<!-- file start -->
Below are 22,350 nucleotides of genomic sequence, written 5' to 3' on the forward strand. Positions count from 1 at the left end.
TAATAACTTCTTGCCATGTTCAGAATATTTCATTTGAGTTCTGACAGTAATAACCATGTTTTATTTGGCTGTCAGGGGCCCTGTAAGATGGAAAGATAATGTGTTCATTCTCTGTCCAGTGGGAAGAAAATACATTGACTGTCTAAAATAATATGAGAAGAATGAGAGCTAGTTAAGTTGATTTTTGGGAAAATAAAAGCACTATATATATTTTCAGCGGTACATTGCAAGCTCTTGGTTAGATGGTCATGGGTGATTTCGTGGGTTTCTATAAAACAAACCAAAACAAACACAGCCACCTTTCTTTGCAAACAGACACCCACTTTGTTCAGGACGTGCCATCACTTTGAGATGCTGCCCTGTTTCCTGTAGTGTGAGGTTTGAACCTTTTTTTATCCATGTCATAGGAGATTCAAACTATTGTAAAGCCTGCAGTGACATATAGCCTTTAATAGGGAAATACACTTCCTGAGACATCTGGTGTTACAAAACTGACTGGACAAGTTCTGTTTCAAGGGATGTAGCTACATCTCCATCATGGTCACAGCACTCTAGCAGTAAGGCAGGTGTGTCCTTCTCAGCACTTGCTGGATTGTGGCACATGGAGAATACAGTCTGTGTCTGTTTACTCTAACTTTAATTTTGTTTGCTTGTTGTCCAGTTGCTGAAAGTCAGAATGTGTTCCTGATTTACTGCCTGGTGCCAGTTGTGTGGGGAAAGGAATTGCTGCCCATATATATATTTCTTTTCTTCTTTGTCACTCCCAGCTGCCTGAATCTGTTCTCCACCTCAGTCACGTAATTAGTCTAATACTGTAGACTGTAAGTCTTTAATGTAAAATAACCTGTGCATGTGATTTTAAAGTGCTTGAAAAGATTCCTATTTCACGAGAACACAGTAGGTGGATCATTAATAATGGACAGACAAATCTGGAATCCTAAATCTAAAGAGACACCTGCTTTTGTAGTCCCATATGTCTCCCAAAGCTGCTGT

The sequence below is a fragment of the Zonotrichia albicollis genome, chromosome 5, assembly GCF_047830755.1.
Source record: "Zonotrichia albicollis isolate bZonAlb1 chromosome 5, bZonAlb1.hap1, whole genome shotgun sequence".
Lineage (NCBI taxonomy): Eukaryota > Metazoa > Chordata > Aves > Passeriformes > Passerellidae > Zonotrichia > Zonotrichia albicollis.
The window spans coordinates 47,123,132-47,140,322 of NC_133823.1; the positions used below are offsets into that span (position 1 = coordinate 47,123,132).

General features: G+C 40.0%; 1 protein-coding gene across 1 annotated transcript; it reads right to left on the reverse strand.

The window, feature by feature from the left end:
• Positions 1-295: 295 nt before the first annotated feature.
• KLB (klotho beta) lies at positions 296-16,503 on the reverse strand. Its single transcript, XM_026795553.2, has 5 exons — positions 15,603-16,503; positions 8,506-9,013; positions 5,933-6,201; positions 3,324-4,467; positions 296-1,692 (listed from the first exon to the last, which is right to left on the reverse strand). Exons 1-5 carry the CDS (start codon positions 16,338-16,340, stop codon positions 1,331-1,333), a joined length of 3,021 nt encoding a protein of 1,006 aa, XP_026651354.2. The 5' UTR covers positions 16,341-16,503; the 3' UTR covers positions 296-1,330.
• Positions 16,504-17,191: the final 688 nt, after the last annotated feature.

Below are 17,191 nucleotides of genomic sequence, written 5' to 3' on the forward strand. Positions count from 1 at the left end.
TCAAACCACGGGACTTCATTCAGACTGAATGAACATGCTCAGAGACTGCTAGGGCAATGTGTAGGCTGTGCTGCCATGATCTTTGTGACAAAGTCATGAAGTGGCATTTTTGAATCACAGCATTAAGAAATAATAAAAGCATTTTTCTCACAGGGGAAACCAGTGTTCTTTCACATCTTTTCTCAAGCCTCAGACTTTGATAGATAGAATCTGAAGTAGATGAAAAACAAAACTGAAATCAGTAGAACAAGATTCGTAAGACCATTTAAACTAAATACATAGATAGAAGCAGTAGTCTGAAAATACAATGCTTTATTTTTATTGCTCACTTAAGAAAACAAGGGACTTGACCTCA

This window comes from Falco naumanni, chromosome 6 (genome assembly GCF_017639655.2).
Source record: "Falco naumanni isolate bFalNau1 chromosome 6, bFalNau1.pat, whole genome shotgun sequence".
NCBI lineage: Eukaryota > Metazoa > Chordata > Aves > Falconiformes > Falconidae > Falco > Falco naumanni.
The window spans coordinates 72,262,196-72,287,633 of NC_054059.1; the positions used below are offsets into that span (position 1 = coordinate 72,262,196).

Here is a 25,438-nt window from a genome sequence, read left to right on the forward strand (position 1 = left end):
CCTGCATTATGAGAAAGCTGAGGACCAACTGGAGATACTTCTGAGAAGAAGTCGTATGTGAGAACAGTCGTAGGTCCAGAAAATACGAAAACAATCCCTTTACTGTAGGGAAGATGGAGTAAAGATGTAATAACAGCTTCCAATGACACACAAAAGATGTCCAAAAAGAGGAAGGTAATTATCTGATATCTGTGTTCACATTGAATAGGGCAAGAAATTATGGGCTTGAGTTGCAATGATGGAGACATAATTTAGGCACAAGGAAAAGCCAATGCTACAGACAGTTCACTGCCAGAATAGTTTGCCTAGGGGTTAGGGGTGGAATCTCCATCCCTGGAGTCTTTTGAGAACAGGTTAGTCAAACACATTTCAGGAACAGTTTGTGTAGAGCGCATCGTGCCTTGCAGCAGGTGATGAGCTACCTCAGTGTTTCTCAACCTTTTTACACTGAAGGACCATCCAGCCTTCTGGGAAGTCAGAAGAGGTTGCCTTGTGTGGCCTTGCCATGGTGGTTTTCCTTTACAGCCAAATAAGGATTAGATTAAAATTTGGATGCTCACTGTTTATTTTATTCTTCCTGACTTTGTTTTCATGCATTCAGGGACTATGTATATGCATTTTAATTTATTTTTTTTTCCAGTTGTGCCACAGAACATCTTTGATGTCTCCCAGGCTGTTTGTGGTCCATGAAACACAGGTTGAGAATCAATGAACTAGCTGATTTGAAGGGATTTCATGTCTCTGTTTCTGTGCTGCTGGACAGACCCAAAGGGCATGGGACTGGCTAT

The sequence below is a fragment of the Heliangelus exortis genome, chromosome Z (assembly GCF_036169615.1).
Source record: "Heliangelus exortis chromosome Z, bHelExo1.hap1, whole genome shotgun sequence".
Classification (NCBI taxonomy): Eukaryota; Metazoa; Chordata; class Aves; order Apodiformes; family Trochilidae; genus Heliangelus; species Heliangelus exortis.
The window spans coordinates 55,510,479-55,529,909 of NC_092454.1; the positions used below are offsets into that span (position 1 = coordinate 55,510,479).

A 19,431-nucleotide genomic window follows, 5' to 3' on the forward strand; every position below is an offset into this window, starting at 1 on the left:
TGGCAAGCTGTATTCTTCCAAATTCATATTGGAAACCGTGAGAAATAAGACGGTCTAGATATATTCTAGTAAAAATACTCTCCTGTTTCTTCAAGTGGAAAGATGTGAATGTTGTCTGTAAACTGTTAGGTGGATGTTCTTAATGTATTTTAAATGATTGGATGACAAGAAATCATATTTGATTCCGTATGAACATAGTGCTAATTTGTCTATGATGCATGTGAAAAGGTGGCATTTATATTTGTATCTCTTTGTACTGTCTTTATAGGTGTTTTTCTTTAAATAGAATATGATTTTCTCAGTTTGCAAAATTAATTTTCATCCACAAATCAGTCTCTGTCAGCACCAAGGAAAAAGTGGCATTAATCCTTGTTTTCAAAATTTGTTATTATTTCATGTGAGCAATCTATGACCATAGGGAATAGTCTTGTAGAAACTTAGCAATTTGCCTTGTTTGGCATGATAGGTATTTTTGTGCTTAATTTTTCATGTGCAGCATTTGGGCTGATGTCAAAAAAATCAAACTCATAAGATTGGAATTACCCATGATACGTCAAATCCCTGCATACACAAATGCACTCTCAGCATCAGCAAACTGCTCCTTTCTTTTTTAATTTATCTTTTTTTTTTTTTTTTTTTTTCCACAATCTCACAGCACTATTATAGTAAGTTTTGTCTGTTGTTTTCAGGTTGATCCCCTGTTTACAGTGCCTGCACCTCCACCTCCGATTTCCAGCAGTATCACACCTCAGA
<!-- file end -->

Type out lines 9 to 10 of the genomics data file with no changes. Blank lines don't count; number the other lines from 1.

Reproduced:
• Positions 1-295: 295 nt before the first annotated feature.
• KLB (klotho beta) lies at positions 296-16,503 on the reverse strand. Its single transcript, XM_026795553.2, has 5 exons — positions 15,603-16,503; positions 8,506-9,013; positions 5,933-6,201; positions 3,324-4,467; positions 296-1,692 (listed from the first exon to the last, which is right to left on the reverse strand). Exons 1-5 carry the CDS (start codon positions 16,338-16,340, stop codon positions 1,331-1,333), a joined length of 3,021 nt encoding a protein of 1,006 aa, XP_026651354.2. The 5' UTR covers positions 16,341-16,503; the 3' UTR covers positions 296-1,330.